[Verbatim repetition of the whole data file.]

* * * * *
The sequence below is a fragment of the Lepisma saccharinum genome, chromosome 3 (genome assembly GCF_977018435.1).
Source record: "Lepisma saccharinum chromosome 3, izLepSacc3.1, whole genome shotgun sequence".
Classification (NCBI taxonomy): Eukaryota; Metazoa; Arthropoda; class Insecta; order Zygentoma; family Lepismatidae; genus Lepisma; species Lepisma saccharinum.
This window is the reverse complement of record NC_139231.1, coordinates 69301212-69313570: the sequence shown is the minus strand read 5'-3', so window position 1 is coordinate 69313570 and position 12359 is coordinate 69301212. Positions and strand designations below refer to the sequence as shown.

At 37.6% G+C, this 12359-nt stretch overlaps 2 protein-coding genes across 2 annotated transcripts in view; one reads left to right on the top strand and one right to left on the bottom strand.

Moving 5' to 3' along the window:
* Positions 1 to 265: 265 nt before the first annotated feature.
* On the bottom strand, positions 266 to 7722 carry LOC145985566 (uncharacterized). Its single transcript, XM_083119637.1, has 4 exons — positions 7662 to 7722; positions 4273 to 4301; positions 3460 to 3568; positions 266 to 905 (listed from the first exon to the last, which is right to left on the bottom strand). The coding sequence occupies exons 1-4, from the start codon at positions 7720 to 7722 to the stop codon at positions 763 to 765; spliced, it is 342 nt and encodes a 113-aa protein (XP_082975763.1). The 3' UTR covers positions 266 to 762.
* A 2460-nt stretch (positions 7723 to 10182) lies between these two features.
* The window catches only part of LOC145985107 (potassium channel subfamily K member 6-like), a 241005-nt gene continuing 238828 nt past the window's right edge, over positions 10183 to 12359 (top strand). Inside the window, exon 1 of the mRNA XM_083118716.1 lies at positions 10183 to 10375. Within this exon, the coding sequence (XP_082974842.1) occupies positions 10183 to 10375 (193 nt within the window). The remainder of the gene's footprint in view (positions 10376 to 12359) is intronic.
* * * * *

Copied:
The sequence below is a fragment of the Lepisma saccharinum genome, chromosome 3 (genome assembly GCF_977018435.1).
Source record: "Lepisma saccharinum chromosome 3, izLepSacc3.1, whole genome shotgun sequence".
Classification (NCBI taxonomy): Eukaryota; Metazoa; Arthropoda; class Insecta; order Zygentoma; family Lepismatidae; genus Lepisma; species Lepisma saccharinum.
This window is the reverse complement of record NC_139231.1, coordinates 69301212-69313570: the sequence shown is the minus strand read 5'-3', so window position 1 is coordinate 69313570 and position 12359 is coordinate 69301212. Positions and strand designations below refer to the sequence as shown.

At 37.6% G+C, this 12359-nt stretch overlaps 2 protein-coding genes across 2 annotated transcripts in view; one reads left to right on the top strand and one right to left on the bottom strand.

Moving 5' to 3' along the window:
* Positions 1 to 265: 265 nt before the first annotated feature.
* On the bottom strand, positions 266 to 7722 carry LOC145985566 (uncharacterized). Its single transcript, XM_083119637.1, has 4 exons — positions 7662 to 7722; positions 4273 to 4301; positions 3460 to 3568; positions 266 to 905 (listed from the first exon to the last, which is right to left on the bottom strand). The coding sequence occupies exons 1-4, from the start codon at positions 7720 to 7722 to the stop codon at positions 763 to 765; spliced, it is 342 nt and encodes a 113-aa protein (XP_082975763.1). The 3' UTR covers positions 266 to 762.
* A 2460-nt stretch (positions 7723 to 10182) lies between these two features.
* The window catches only part of LOC145985107 (potassium channel subfamily K member 6-like), a 241005-nt gene continuing 238828 nt past the window's right edge, over positions 10183 to 12359 (top strand). Inside the window, exon 1 of the mRNA XM_083118716.1 lies at positions 10183 to 10375. Within this exon, the coding sequence (XP_082974842.1) occupies positions 10183 to 10375 (193 nt within the window). The remainder of the gene's footprint in view (positions 10376 to 12359) is intronic.